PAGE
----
Mold & Houses

The Old House Web

Other stories in this series: Cleaning up mold ~~ Finding hidden mold ~~ Moisture control ~~ Air duct cleaning

Editor's Note: Much attention has been given in recent years to so-called "toxic mold" -- Stachybotrys chartarum. This greenish-black mold thrives on materials with high cellulose and low nitrogen content, such as fiberboard, gypsum board, paper, dust and lint, according to the Center for Disease Control. However, the CDC points out, any type of mold growing excessively indoors can be a health problem, although mold exists to some extent in all homes and buildings. So how do you know if your home and health is in jeopardy? The information here, from U.S. Environmental Protection Agency publication, "A Brief Guide to Mold, Moisture and Your Home," may answer some of your questions.

Introduction

moldy firewood
Mold growing on firewood EPA Photo


Molds produce tiny spores to reproduce. Mold spores waft through the indoor and outdoor air continually. When mold spores land on a damp spot indoors, they may begin growing and digesting whatever they are growing on in order to survive. There are molds that can grow on wood, paper, carpet, and foods. When excessive moisture or water accumulates indoors, mold growth will often occur, particularly if the moisture problem remains undiscovered or un-addressed. There is no practical way to eliminate all mold and mold spores in the indoor environment; the way to control indoor mold growth is to control moisture.

Why is mold growing in my home?

Molds are part of the natural environment. Outdoors, molds play a part in nature by breaking down dead organic matter such as fallen leaves and dead trees, but indoors, mold growth should be avoided. Molds reproduce by means of tiny spores; the spores are invisible to the naked eye and float through outdoor and indoor air. Mold may begin growing indoors when mold spores land on surfaces that are wet. There are many types of mold, and none of them will grow without water or moisture.

The key to controlling mold is controlling moisture!

Can mold cause health problems?

Molds are usually not a problem indoors, unless mold spores land on a wet or damp spot and begin growing. Molds have the potential to cause health problems. Molds produce allergens (substances that can cause allergic reactions), irritants, and in some cases, potentially toxic substances (mycotoxins). Inhaling or touching mold or mold spores may cause allergic reactions in sensitive individuals. Allergic responses include hay fever-type symptoms, such as sneezing, runny nose, red eyes, and skin rash (dermatitis). Allergic reactions to mold are common. They can be immediate or delayed.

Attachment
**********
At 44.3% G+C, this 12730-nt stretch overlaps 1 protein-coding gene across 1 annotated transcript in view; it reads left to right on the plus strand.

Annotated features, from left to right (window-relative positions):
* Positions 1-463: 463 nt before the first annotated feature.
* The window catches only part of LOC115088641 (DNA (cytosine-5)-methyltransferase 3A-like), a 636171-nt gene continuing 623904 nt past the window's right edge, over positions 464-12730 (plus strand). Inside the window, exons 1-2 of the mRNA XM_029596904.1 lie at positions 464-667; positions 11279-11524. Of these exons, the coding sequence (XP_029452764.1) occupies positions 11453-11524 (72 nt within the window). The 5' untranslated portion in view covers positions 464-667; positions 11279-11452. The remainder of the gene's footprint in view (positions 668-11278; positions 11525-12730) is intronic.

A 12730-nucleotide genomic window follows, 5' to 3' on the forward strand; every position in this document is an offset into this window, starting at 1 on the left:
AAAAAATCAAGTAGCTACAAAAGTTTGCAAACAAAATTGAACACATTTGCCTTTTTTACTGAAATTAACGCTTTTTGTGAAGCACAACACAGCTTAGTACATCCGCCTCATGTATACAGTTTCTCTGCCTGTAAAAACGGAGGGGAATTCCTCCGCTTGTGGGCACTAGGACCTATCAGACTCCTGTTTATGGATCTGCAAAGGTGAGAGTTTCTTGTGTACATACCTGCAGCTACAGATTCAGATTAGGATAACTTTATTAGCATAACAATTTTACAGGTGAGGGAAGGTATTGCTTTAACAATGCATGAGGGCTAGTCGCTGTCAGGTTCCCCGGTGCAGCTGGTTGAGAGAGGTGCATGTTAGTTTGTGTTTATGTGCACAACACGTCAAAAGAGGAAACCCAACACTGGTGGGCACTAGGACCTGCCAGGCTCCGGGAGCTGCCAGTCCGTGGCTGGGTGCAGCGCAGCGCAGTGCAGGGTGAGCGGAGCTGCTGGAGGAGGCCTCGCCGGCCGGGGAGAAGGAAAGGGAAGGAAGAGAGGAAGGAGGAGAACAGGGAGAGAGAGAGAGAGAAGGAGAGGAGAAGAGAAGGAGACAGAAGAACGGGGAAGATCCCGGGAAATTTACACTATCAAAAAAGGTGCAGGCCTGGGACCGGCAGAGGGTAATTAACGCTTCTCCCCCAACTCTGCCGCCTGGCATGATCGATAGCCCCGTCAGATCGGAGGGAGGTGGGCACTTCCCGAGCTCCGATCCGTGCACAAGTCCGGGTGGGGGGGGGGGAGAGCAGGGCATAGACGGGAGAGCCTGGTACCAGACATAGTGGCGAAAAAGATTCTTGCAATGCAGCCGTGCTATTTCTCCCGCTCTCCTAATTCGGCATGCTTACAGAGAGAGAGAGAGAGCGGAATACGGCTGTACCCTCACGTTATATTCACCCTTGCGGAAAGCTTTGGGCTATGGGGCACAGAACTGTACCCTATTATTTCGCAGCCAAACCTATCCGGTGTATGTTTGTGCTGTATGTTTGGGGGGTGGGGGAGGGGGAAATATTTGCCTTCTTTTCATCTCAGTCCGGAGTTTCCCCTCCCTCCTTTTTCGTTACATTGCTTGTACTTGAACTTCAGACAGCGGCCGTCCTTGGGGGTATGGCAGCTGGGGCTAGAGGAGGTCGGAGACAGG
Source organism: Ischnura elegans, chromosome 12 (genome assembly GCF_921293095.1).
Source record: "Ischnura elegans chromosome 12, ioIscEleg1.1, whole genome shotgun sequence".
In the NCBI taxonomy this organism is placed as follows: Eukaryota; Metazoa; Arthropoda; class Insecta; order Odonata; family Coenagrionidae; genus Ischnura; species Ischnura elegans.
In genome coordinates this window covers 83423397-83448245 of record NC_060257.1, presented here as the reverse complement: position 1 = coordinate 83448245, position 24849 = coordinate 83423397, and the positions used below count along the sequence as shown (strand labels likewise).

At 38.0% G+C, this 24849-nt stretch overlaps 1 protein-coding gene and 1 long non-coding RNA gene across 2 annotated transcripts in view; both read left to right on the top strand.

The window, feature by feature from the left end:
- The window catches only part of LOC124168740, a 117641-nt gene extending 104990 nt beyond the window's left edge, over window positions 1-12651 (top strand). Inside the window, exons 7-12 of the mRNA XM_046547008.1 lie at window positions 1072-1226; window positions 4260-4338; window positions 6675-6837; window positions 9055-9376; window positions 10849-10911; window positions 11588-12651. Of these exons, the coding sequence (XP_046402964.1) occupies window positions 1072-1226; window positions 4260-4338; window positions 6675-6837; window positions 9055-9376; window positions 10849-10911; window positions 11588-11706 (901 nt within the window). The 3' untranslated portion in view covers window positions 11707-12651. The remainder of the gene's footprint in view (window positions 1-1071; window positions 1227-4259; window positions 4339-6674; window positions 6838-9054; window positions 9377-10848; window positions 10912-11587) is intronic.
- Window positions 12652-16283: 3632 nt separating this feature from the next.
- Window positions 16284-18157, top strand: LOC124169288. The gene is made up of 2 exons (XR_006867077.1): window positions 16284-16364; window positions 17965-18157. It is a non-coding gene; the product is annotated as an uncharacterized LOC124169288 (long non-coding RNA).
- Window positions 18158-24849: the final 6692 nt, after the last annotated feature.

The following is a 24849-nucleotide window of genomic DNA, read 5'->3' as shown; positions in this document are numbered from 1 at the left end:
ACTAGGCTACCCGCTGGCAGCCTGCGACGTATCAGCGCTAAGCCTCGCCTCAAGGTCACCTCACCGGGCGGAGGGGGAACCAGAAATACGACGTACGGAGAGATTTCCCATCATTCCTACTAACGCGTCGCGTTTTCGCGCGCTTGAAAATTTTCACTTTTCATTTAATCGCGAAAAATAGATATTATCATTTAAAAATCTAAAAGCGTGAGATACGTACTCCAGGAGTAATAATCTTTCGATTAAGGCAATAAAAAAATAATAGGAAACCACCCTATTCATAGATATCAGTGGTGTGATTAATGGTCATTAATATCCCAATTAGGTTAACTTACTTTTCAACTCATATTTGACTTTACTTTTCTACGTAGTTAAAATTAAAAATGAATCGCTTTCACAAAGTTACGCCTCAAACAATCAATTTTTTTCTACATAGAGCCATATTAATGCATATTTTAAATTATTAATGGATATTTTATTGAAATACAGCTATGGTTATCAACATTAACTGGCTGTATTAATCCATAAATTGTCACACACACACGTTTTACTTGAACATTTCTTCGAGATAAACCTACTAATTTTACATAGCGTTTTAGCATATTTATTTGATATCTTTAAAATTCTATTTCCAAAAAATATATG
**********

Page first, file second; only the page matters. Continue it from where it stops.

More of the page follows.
Molds can also cause asthma attacks in people with asthma who are allergic to mold. In addition, mold exposure can irritate the eyes, skin, nose, throat, and lungs of both mold-allergic and non-allergic people. Symptoms other than the allergic and irritant types are not commonly reported as a result of inhaling mold. Research on mold and health effects is ongoing. This brochure provides a brief overview; it does not describe all potential health effects related to mold exposure. For more detailed information consult a health professional. You may also wish to consult your state or local health department.

How do I get rid of mold?

It is impossible to get rid of all mold and mold spores indoors; some mold spores will be found floating through the air and in house dust. The mold spores will not grow if moisture is not present. Indoor mold growth can and should be prevented or controlled by controlling moisture indoors. If there is mold growth in your home, you must clean up the mold and fix the water problem. If you clean up the mold, but don't fix the water problem, then, most likely, the mold problem will come back.

Ten things you should know about mold

1) Potential health effects and symptoms associated with mold exposures include allergic reactions, asthma, and other respiratory complaints.

2) There is no practical way to eliminate all mold and mold spores in the indoor environment; the way to control indoor mold growth is to control moisture.

3) If mold is a problem in your home or school, you must clean up the mold and eliminate sources of moisture.

4) Fix the source of the water problem or leak to prevent mold growth.

5) Reduce indoor humidity (to 30-60% ) to decrease mold growth by: venting bathrooms, dryers, and other moisture-generating sources to the outside; using air conditioners and de-humidifiers; increasing ventilation; and using exhaust fans whenever cooking, dishwashing, and cleaning.

6) Clean and dry any damp or wet building materials and furnishings within 24-48 hours to prevent mold growth.

7) Clean mold off hard surfaces with water and detergent, and dry completely. Absorbent materials such as ceiling tiles, that are moldy, may need to be replaced.

8) Prevent condensation: Reduce the potential for condensation on cold surfaces (i.e., windows, piping, exterior walls, roof, or floors) by adding insulation.

9) In areas where there is a perpetual moisture problem, do not install carpeting (i.e., by drinking fountains, by classroom sinks, or on concrete floors with leaks or frequent condensation).

10) Molds can be found almost anywhere; they can grow on virtually any substance, providing moisture is present. There are molds that can grow on wood, paper, carpet, and foods.

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